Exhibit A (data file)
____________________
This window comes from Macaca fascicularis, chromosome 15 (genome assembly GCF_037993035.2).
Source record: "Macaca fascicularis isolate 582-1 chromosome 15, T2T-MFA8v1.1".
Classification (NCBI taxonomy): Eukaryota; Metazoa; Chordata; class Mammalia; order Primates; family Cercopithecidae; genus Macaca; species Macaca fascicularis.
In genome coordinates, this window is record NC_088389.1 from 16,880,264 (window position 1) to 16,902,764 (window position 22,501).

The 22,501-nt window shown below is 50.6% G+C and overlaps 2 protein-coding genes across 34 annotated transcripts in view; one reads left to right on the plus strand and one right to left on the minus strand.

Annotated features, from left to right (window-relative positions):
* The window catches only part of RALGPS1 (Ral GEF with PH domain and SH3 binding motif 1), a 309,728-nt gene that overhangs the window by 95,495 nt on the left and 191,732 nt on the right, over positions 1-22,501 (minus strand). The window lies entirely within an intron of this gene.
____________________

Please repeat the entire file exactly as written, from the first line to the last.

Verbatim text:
This window comes from Macaca fascicularis, chromosome 15 (genome assembly GCF_037993035.2).
Source record: "Macaca fascicularis isolate 582-1 chromosome 15, T2T-MFA8v1.1".
Classification (NCBI taxonomy): Eukaryota; Metazoa; Chordata; class Mammalia; order Primates; family Cercopithecidae; genus Macaca; species Macaca fascicularis.
In genome coordinates, this window is record NC_088389.1 from 16,880,264 (window position 1) to 16,902,764 (window position 22,501).

The 22,501-nt window shown below is 50.6% G+C and overlaps 2 protein-coding genes across 34 annotated transcripts in view; one reads left to right on the plus strand and one right to left on the minus strand.

Annotated features, from left to right (window-relative positions):
* The window catches only part of RALGPS1 (Ral GEF with PH domain and SH3 binding motif 1), a 309,728-nt gene that overhangs the window by 95,495 nt on the left and 191,732 nt on the right, over positions 1-22,501 (minus strand). The window lies entirely within an intron of this gene.